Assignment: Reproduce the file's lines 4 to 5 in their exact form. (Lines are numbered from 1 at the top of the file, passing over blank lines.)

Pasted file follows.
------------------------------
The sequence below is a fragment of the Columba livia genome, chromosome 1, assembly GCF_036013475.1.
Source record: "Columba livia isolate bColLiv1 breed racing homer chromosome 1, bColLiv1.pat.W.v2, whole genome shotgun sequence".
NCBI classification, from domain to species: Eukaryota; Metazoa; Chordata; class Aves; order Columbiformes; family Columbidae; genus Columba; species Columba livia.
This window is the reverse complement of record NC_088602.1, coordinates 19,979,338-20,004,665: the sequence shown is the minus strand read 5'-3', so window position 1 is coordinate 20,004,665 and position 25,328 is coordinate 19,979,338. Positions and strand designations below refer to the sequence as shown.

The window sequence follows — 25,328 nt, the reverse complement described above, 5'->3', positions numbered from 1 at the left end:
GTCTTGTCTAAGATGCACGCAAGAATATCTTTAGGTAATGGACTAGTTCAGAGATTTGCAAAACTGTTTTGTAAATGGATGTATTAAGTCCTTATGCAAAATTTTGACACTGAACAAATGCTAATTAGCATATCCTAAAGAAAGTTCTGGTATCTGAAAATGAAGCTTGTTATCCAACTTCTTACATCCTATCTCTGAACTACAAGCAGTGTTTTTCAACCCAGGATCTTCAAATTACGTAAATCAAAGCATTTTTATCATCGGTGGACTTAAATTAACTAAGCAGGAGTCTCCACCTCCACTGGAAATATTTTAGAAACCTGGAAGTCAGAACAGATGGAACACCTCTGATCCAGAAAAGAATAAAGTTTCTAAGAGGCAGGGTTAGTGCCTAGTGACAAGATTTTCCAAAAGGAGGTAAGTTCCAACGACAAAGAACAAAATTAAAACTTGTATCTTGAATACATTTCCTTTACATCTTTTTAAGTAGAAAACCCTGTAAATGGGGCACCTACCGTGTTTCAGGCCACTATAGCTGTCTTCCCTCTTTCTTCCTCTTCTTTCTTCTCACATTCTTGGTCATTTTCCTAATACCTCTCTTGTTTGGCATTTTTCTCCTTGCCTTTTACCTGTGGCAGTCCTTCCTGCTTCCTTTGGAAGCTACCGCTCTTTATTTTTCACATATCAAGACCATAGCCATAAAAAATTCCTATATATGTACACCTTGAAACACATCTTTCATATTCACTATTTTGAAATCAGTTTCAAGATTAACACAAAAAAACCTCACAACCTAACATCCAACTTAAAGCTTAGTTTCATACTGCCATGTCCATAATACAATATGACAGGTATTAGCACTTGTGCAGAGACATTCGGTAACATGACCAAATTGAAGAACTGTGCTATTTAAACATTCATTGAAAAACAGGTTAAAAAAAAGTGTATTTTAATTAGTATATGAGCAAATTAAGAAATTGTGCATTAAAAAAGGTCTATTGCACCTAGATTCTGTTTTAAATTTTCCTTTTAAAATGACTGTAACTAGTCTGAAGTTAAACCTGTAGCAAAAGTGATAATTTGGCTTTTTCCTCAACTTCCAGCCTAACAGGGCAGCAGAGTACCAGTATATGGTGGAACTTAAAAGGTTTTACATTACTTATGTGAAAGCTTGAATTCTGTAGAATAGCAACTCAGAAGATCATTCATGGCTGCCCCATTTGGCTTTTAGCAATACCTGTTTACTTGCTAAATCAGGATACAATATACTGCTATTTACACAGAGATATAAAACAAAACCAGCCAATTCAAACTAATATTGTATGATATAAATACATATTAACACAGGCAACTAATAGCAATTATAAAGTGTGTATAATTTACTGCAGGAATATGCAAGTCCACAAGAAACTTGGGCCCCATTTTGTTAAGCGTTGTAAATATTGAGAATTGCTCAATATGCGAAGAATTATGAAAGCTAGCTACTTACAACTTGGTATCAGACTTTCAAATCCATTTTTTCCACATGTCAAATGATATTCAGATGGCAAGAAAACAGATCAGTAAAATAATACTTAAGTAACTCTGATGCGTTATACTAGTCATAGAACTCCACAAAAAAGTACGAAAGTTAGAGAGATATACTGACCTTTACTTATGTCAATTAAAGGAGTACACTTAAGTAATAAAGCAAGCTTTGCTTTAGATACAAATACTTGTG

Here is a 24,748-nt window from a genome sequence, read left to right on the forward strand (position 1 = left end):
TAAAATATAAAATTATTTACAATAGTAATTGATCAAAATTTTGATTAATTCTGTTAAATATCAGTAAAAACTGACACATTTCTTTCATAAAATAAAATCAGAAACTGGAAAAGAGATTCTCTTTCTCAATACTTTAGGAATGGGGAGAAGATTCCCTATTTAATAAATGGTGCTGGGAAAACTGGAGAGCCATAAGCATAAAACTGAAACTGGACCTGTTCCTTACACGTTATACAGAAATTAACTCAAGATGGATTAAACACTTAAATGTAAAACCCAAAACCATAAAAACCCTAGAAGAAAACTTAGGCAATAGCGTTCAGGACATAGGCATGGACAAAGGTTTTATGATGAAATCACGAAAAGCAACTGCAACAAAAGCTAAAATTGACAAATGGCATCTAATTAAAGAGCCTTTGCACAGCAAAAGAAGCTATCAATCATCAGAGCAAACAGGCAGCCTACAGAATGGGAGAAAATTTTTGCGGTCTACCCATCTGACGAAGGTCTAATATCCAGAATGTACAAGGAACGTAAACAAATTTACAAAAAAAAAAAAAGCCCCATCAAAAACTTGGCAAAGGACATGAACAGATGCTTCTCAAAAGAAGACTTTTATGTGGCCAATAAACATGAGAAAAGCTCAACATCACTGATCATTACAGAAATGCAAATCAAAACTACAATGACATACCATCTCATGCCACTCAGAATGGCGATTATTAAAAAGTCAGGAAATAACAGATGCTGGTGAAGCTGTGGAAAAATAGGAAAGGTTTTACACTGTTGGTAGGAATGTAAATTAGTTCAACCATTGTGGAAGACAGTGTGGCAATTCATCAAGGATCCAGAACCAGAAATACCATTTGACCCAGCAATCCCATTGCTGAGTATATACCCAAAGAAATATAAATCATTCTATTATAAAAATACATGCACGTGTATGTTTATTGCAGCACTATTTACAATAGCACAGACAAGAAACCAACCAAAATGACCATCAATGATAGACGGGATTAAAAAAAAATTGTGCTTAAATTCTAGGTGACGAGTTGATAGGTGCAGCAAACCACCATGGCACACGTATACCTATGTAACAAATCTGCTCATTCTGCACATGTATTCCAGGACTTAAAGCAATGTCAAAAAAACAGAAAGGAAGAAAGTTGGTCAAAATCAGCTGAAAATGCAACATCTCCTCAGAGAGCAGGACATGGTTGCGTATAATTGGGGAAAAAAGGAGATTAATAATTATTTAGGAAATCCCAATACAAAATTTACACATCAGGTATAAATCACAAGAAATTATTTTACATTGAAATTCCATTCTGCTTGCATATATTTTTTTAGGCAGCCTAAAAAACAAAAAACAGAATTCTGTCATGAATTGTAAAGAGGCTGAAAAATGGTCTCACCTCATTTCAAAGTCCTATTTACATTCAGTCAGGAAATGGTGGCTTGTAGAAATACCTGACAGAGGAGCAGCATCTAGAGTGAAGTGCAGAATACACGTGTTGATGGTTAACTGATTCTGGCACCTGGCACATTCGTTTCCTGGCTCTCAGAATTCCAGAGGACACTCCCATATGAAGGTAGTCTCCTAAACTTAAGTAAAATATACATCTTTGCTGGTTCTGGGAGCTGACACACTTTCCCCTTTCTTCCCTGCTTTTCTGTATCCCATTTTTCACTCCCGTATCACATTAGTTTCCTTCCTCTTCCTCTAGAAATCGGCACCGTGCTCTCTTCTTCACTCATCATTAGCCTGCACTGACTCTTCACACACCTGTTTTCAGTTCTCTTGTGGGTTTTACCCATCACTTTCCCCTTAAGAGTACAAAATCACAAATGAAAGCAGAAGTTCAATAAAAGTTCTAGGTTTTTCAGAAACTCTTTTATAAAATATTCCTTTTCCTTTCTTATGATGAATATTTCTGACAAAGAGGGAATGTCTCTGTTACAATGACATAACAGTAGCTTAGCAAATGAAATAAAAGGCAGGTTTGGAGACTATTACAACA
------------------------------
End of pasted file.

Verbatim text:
This window is the reverse complement of record NC_088602.1, coordinates 19,979,338-20,004,665: the sequence shown is the minus strand read 5'-3', so window position 1 is coordinate 20,004,665 and position 25,328 is coordinate 19,979,338. Positions and strand designations below refer to the sequence as shown.

The window sequence follows — 25,328 nt, the reverse complement described above, 5'->3', positions numbered from 1 at the left end: